The media plays a key role in not only documenting but also educating the public on all issues of cultural importance.
Nigeria’s rape epidemic is one issue whose place on the list of cultural importance continues to rise as sustained awareness forces the hand of stakeholders to pay attention, if only inadequately. The media appear to be doing its bit, but perhaps, not as well as it should.
Reports of rape cases are no longer few and far between in the media – which will be sad if it didn’t only capture a tiny fraction of the rape epidemic in the country – making the situation sadder still.
Many might argue that it should be enough that the media is spotlighting this menace. But is it enough if the spotlighting contributes to the persistence of rape culture because it is poorly done?
A conversation with an acquaintance about a high-profile rape case from 2020 forced the two of us to come to a shocking realisation – a disturbing number of small details in many of the reports around that incident will continue to make it harder for victims to speak out. Worse still, the reportage very likely contributed to the huge public backlash against the victim.
We pulled these details apart, and this piece – a how-to for media house on reporting rape ethically – is the result.
- ‘Rape’ is a grievous enough term:
9 in every 10 news headlines goes the extra mile to be as sensational as possible.
“XXX defiles YYY”
Language is powerful. The use of the word ‘defile’ as a euphemism for sexual violence not only deflates the violence but also further victimises survivors even beyond the rape they have suffered.
To defile means to damage – to mar.
Victims of sexual violence are also victims of trauma, which can have short-term and lifelong mental and physical health implications. They have suffered enough without that suffering being confounded into a future where news headlines from a harrowing past will remind them that society sees them as damaged.
“As long as people have any sense of privacy about sexual acts and the human body, rape will, therefore, carry a stigma—not necessarily a stigma that blames the victim for what happened to her, but a stigma that links her name irrevocably with an act of intimate humiliation.”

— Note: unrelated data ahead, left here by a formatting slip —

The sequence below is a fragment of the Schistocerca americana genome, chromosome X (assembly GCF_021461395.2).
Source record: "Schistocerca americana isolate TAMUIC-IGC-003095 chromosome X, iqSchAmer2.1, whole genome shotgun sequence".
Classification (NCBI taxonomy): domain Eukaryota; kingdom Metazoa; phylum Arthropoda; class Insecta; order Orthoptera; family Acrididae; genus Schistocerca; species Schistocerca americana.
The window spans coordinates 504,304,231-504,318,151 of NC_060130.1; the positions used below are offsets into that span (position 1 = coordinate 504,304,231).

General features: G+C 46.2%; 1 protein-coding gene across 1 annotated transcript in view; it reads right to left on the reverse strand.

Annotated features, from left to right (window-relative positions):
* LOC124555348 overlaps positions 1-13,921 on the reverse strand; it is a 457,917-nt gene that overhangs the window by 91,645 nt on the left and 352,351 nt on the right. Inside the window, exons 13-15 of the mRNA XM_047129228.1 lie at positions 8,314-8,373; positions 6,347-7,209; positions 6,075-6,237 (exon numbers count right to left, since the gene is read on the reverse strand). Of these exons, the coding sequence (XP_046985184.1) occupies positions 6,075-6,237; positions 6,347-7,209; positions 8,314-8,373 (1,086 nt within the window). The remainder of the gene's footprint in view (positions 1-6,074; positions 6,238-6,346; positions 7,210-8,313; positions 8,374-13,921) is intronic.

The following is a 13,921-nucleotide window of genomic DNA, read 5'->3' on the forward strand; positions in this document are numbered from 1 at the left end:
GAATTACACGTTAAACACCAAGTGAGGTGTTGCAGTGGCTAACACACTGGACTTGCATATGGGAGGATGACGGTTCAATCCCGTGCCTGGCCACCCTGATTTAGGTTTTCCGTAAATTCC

– Helen Benedict, Virgin or Vamp: How the Press Covers Sex Crimes 7
- Respect the privacy of victims:
While many news outlets have adopted a policy of not identifying victims of rape or sexual assault, some still scramble to be the first to do a name reveal. It serves little purpose unless they are the ones who opted to put their new out.
Even where the victim’s identity has become public, reporting this requires discretion on the part of a reporter. It is key to remember that the victim deserves privacy regardless.
- Be generous with details, but know how what and what not to reveal:
For the particular case we examined, many news outlets went out of their way to mention that the victim had gone to a party organised by the perpetrator and opened to beautiful women at no cost. They also made sure to mention that the victim had accepted an offer of accommodation after a night of partying. Pictures from the event were slapped on posts to drive an unspoken reprimand that invited victim-blaming.
Under no circumstance is it okay to report that:
- The victim dressed provocatively and/or was attractive:
This is an open invitation to victim-blaming and enabling of rape culture. All blame for rape is on the rapist. Dressing, or lack thereof, is never a reason to rape anyone.
- No weapons were used:
This implies a reduction of harm done. There is no need to know that no weapon was used unless the intention is to plant an enabling seed of doubt in the conscience of society.
Sexual violence is a continuum of behaviours that include, but are not limited to, rape, criminal sexual conduct, sexual assault, sexual abuse, sexual exploitation and sexual harassment. None need to involve weapons to be grievous. The violence is in the trampling of the victim’s bodily autonomy. That should be the message driven.
- The victim had no physical injuries:
This has the same implication as the former.
- The victim was being prostituted, was drunk, or willingly accompanied the offender:
The crux is sexual violence, whether the victim was being prostituted, drunk, or accompanied the perpetrator is immaterial if they are subjected to sexual violence they are sexually violated. That’s it.
- The victim previously had consensual sex with the offender:
This is especially harmful to survivors of intimate partner violence. Prior consent doesn’t equate to consent in perpetuity. To report that the victim had previously consented to sex with their violator is to open the door for a conversation on if the allegation was caused by lovers’ row. Freshly traumatising the victim and giving rapists a wiggle room to escape accountability.
These aren’t exhaustive, but as an initial pointer, they serve as a starting point.
You may feel that your hands are tied as a reporter with all the dos and don’ts. That isn’t true, however.
There is a lot you can still do.
You can cover the many cases:
- In which the perpetrator is known/related to the victim
- Of people who are particularly vulnerable, such as people with disabilities, children, and the elderly.
You can bring deeper perspective to:
- What it means to refer to sexual violence as a spectrum.
- Your local data of the prevalence of sexual violence and related issues.
- What experts have to say to make your story more compelling and accurate and to educate your readers/viewers
- The myths and outdated attitudes around sexual violence.
You will be doing the work in a humane way that ensures greater impact over time.